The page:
Northern Territory education students burdened by literacy and numeracy testing
Aspiring teachers in the Northern Territory will be forced to sit a literacy and numeracy test before graduating university.
- All NT initial teacher education (ITE) students enrolling in courses from 1 January 2017 will be required to sit literacy and numeracy testing prior to graduation.
- Test administered by the Australian Council of Educational Research (ACER) on behalf of the federal government.
- Timing of test critical should be at the beginning of commencing an education degree.
What’s the issue?
From 2017 the Literacy and Numeracy Test will become a mandatory requirement for all Northern Territory initial teacher education (ITE) students as part of university course requirements.
The test, to be administered by the Australian Council for Educational Research (ACER), is designed to assess elements of an individual’s literacy and numeracy skills and will be used to demonstrate that ITE graduates are in the top 30 per cent of the population for literacy and numeracy.
The Teacher Registration Board, together with Charles Darwin University (CDU), will ensure that all applicants for ITE programs after 1 January 2017 will meet the new federal government requirement.
Testing students’ language and literacy skills is not unusual in other professions and all educators should have high literacy and numeracy skills.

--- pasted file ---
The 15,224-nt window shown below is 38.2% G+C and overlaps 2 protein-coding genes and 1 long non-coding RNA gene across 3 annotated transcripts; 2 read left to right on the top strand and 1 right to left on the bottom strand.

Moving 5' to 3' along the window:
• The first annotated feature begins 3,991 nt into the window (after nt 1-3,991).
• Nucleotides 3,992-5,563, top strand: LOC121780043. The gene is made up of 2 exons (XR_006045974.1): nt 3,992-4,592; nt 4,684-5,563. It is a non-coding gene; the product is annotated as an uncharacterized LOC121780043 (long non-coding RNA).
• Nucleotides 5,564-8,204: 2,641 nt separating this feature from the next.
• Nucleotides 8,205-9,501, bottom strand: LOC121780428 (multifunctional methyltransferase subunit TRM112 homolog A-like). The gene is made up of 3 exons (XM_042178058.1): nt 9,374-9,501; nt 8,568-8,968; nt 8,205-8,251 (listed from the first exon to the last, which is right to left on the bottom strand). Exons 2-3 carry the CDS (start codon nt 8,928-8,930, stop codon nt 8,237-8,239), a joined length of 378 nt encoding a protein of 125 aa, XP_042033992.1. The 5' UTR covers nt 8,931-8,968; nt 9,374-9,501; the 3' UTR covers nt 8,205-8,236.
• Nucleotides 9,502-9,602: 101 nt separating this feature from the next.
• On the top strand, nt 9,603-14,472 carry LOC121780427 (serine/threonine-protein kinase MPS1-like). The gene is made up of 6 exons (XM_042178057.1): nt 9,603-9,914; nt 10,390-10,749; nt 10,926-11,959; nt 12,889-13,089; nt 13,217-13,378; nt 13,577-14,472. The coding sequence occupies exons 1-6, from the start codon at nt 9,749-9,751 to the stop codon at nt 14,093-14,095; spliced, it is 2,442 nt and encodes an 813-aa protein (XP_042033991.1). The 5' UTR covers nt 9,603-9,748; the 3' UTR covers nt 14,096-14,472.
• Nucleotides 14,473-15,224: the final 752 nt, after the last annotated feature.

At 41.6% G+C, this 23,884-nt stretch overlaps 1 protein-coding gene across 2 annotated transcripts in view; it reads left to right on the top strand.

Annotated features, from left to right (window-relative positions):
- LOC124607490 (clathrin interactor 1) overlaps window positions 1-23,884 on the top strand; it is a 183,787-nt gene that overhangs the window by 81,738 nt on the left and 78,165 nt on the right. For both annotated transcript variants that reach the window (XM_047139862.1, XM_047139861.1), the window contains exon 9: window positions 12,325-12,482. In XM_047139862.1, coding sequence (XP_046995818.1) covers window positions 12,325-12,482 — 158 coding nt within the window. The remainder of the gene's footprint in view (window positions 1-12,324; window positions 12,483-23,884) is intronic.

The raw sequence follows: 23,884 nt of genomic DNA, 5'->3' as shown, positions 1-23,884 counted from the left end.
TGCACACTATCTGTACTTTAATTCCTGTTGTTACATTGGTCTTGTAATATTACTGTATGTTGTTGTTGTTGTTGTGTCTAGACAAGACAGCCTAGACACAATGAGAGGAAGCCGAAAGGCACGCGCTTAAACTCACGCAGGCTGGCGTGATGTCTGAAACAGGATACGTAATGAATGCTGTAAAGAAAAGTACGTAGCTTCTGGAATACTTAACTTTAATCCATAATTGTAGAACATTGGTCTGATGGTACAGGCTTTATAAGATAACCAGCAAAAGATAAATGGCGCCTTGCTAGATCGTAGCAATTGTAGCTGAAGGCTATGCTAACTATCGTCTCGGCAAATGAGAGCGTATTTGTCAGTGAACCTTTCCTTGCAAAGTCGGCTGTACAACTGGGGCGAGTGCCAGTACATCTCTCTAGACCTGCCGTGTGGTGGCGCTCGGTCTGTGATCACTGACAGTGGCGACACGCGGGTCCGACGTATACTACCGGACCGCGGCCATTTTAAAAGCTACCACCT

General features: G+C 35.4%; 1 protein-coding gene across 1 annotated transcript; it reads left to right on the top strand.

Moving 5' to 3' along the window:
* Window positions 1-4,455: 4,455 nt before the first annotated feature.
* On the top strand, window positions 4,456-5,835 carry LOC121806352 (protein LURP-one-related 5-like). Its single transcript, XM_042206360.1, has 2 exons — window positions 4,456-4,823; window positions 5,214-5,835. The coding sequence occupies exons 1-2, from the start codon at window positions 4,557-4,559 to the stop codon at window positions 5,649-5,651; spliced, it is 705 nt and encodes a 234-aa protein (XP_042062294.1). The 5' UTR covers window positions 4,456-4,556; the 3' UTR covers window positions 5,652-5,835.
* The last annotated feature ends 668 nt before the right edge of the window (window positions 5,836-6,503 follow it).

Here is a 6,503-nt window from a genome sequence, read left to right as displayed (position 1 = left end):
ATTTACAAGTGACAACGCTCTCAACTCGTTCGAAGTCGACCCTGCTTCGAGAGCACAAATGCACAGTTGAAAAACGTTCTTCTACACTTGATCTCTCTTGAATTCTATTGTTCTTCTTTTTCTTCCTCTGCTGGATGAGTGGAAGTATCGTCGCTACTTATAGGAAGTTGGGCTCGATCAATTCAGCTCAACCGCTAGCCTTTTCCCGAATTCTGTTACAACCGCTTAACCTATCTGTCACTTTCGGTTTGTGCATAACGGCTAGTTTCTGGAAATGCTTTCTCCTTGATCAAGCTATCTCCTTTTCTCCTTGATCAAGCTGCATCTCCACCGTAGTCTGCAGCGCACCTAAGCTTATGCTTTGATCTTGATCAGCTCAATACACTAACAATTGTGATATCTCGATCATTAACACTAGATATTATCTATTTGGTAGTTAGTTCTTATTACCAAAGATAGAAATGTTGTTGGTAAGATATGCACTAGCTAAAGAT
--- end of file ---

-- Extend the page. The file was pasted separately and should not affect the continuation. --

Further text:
However, the timing of these tests is critical.
Our union recommends the test should be given in the first semester of initial teacher training - not at the end of their course.
The introduction of early testing should also have an emphasis on follow-up examination for at-risk students.
The Board has stated that testing is a retrospective requirement for the current group of ITE students.
While the Board encourages all current ITE student teachers to take the test, it will not be mandated for this group of student teachers as a condition of registration.
How will this affect members?
The plan for graduating teachers to sit a compulsory literacy and numeracy test at the end of their studies is questionable as it does not improve morale of practising teachers nor public perceptions of the profession.
While it is desirable that students entering education courses have a record of high academic achievement, this in itself does not guarantee the student will be a good teacher.
Government and media rhetoric implying that those currently working in teaching are deficient in skills and knowledge fails to acknowledge the professionalism of practising teachers.
For more information, visit the Department of Education and Training website at www.studentsfirst.gov.au/teacher-quality